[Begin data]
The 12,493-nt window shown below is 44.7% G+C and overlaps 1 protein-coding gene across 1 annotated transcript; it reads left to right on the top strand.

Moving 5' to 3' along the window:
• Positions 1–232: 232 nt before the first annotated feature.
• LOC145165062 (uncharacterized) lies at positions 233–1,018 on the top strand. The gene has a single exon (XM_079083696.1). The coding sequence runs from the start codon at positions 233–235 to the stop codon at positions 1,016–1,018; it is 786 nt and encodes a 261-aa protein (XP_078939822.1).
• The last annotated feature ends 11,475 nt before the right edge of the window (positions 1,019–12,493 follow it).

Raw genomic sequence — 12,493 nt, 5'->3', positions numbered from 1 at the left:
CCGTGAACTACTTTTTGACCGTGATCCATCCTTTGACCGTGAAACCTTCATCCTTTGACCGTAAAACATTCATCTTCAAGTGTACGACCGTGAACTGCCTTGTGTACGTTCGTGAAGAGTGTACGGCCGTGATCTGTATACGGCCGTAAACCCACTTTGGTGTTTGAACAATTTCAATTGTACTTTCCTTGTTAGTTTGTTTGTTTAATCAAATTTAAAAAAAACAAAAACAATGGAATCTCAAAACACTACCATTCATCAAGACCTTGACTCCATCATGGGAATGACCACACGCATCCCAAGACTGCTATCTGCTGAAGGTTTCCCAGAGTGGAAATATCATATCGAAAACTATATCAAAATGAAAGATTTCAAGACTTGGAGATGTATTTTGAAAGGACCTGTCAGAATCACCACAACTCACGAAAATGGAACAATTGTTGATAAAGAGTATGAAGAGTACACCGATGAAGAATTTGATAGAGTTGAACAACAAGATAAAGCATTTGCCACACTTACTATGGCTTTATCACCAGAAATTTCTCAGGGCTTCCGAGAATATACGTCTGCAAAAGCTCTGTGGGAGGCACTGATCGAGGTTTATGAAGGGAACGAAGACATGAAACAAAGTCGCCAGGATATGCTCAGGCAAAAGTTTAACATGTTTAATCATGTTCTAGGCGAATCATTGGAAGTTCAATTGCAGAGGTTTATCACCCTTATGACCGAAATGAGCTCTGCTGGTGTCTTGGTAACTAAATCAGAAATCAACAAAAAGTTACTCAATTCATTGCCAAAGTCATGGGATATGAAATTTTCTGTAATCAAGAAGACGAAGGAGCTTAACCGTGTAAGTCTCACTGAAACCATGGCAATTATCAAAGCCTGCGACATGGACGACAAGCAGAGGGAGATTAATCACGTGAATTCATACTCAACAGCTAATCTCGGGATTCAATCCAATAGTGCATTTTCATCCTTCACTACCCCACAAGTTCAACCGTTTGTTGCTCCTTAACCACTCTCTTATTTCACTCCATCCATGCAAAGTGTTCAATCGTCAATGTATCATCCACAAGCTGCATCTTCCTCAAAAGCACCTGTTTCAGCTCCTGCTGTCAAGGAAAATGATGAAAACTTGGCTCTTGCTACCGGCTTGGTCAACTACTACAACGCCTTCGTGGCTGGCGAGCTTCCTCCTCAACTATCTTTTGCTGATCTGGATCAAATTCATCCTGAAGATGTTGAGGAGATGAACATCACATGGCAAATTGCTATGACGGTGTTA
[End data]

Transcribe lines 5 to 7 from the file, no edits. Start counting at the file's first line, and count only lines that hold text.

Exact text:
• The last annotated feature ends 11,475 nt before the right edge of the window (positions 1,019–12,493 follow it).

Raw genomic sequence — 12,493 nt, 5'->3', positions numbered from 1 at the left:
CCGTGAACTACTTTTTGACCGTGATCCATCCTTTGACCGTGAAACCTTCATCCTTTGACCGTAAAACATTCATCTTCAAGTGTACGACCGTGAACTGCCTTGTGTACGTTCGTGAAGAGTGTACGGCCGTGATCTGTATACGGCCGTAAACCCACTTTGGTGTTTGAACAATTTCAATTGTACTTTCCTTGTTAGTTTGTTTGTTTAATCAAATTTAAAAAAAACAAAAACAATGGAATCTCAAAACACTACCATTCATCAAGACCTTGACTCCATCATGGGAATGACCACACGCATCCCAAGACTGCTATCTGCTGAAGGTTTCCCAGAGTGGAAATATCATATCGAAAACTATATCAAAATGAAAGATTTCAAGACTTGGAGATGTATTTTGAAAGGACCTGTCAGAATCACCACAACTCACGAAAATGGAACAATTGTTGATAAAGAGTATGAAGAGTACACCGATGAAGAATTTGATAGAGTTGAACAACAAGATAAAGCATTTGCCACACTTACTATGGCTTTATCACCAGAAATTTCTCAGGGCTTCCGAGAATATACGTCTGCAAAAGCTCTGTGGGAGGCACTGATCGAGGTTTATGAAGGGAACGAAGACATGAAACAAAGTCGCCAGGATATGCTCAGGCAAAAGTTTAACATGTTTAATCATGTTCTAGGCGAATCATTGGAAGTTCAATTGCAGAGGTTTATCACCCTTATGACCGAAATGAGCTCTGCTGGTGTCTTGGTAACTAAATCAGAAATCAACAAAAAGTTACTCAATTCATTGCCAAAGTCATGGGATATGAAATTTTCTGTAATCAAGAAGACGAAGGAGCTTAACCGTGTAAGTCTCACTGAAACCATGGCAATTATCAAAGCCTGCGACATGGACGACAAGCAGAGGGAGATTAATCACGTGAATTCATACTCAACAGCTAATCTCGGGATTCAATCCAATAGTGCATTTTCATCCTTCACTACCCCACAAGTTCAACCGTTTGTTGCTCCTTAACCACTCTCTTATTTCACTCCATCCATGCAAAGTGTTCAATCGTCAATGTATCATCCACAAGCTGCATCTTCCTCAAAAGCACCTGTTTCAGCTCCTGCTGTCAAGGAAAATGATGAAAACTTGGCTCTTGCTACCGGCTTGGTCAACTACTACAACGCCTTCGTGGCTGGCGAGCTTCCTCCTCAACTATCTTTTGCTGATCTGGATCAAATTCATCCTGAAGATGTTGAGGAGATGAACATCACATGGCAAATTGCTATGACGGTGTTA